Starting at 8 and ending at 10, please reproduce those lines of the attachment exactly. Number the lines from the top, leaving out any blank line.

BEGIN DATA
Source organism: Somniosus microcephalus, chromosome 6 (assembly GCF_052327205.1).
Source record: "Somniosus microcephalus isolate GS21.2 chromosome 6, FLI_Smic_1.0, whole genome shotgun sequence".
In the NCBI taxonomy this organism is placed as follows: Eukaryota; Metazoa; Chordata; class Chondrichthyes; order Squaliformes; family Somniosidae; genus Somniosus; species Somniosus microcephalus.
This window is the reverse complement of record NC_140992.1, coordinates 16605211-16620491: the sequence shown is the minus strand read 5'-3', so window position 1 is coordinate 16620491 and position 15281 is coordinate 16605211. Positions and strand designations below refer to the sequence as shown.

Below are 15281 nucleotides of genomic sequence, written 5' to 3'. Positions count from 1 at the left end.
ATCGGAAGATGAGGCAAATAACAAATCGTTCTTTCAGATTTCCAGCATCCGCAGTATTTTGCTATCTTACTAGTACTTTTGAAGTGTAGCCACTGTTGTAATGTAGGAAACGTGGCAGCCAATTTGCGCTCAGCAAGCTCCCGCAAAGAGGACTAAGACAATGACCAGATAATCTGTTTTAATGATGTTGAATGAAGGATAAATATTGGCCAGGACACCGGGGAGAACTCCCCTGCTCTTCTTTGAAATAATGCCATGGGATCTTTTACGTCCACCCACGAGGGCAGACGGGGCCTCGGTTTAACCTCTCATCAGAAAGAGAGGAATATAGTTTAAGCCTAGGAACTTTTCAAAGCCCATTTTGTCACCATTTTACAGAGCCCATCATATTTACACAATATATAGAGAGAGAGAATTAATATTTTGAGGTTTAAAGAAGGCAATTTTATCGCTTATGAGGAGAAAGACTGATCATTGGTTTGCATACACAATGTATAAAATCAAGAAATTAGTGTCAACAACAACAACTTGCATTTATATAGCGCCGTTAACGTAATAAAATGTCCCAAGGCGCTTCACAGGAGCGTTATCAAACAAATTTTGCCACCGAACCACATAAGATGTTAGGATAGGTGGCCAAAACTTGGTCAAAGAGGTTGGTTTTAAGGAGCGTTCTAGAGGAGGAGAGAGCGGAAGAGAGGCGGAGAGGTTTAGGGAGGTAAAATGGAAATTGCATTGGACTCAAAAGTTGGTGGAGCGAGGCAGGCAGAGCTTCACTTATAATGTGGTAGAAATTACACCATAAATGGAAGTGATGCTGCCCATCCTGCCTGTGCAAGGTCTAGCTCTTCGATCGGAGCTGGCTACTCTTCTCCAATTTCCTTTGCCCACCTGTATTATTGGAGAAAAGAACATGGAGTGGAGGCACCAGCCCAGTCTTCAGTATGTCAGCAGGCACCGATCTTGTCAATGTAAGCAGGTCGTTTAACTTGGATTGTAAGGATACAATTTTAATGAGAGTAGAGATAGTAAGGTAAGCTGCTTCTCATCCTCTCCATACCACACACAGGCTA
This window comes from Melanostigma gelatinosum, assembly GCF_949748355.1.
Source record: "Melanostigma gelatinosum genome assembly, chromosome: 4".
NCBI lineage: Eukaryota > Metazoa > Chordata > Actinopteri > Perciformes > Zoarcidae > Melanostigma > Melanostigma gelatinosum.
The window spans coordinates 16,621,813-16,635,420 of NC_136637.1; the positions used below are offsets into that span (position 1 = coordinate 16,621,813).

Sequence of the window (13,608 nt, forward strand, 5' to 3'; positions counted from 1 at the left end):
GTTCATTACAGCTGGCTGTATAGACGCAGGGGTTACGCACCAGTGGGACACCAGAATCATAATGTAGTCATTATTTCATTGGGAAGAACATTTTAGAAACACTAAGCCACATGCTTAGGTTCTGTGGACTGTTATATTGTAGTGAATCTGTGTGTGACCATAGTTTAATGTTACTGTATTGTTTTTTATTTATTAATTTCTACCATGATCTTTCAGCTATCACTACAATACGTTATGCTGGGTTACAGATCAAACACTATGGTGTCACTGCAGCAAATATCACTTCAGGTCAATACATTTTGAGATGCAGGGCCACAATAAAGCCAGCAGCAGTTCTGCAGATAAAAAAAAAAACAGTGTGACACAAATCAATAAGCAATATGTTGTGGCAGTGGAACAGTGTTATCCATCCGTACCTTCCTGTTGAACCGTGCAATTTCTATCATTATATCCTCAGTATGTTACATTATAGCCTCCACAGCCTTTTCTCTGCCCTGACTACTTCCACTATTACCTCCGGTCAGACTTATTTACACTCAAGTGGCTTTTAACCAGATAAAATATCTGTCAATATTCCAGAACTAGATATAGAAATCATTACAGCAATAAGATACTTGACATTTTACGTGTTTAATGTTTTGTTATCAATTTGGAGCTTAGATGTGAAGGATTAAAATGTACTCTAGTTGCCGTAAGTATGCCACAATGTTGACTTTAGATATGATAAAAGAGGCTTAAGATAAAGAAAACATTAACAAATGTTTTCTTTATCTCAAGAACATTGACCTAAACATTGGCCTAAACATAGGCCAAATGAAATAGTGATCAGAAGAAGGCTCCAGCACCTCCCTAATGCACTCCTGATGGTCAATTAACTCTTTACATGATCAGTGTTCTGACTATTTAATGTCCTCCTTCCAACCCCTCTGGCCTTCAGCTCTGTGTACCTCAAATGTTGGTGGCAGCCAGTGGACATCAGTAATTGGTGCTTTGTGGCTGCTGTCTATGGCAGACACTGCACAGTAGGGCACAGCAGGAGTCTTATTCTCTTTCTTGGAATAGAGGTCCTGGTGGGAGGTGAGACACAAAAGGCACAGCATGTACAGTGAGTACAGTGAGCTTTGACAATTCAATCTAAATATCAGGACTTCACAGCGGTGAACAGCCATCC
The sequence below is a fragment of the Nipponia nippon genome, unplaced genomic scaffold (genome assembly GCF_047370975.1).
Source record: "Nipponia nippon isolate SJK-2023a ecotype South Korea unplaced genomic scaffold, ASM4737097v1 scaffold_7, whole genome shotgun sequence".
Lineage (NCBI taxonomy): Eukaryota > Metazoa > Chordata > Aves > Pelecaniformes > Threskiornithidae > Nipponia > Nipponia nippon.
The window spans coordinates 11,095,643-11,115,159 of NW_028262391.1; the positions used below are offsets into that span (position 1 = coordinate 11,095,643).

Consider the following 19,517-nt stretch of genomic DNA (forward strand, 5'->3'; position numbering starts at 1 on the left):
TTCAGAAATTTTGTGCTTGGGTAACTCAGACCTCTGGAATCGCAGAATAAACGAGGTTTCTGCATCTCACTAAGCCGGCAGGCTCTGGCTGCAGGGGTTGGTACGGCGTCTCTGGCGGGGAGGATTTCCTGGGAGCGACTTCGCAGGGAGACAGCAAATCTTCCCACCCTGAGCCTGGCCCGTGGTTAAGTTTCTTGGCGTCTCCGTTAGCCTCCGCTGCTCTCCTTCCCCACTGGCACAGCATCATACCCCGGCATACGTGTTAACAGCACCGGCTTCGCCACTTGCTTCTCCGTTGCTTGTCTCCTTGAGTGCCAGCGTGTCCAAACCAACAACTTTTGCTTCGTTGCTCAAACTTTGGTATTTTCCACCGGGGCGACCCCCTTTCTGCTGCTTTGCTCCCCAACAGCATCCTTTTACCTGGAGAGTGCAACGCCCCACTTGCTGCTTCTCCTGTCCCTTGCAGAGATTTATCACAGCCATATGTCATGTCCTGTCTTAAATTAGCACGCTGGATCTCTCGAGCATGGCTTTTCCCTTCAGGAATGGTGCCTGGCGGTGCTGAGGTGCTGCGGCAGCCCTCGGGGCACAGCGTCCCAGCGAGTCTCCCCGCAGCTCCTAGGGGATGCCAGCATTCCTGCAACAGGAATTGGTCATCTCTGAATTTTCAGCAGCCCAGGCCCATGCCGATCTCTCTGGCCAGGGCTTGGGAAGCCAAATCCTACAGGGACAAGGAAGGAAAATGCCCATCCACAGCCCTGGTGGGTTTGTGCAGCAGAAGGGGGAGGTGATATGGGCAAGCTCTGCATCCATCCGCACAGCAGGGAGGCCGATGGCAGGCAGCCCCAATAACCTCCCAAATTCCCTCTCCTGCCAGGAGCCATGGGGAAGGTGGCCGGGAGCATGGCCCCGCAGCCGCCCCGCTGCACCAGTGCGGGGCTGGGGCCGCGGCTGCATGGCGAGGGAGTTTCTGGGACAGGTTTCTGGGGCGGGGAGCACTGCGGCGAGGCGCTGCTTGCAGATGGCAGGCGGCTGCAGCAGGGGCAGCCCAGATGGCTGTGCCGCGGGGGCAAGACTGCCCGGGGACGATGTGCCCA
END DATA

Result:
Source record: "Melanostigma gelatinosum genome assembly, chromosome: 4".
NCBI lineage: Eukaryota > Metazoa > Chordata > Actinopteri > Perciformes > Zoarcidae > Melanostigma > Melanostigma gelatinosum.
The window spans coordinates 16,621,813-16,635,420 of NC_136637.1; the positions used below are offsets into that span (position 1 = coordinate 16,621,813).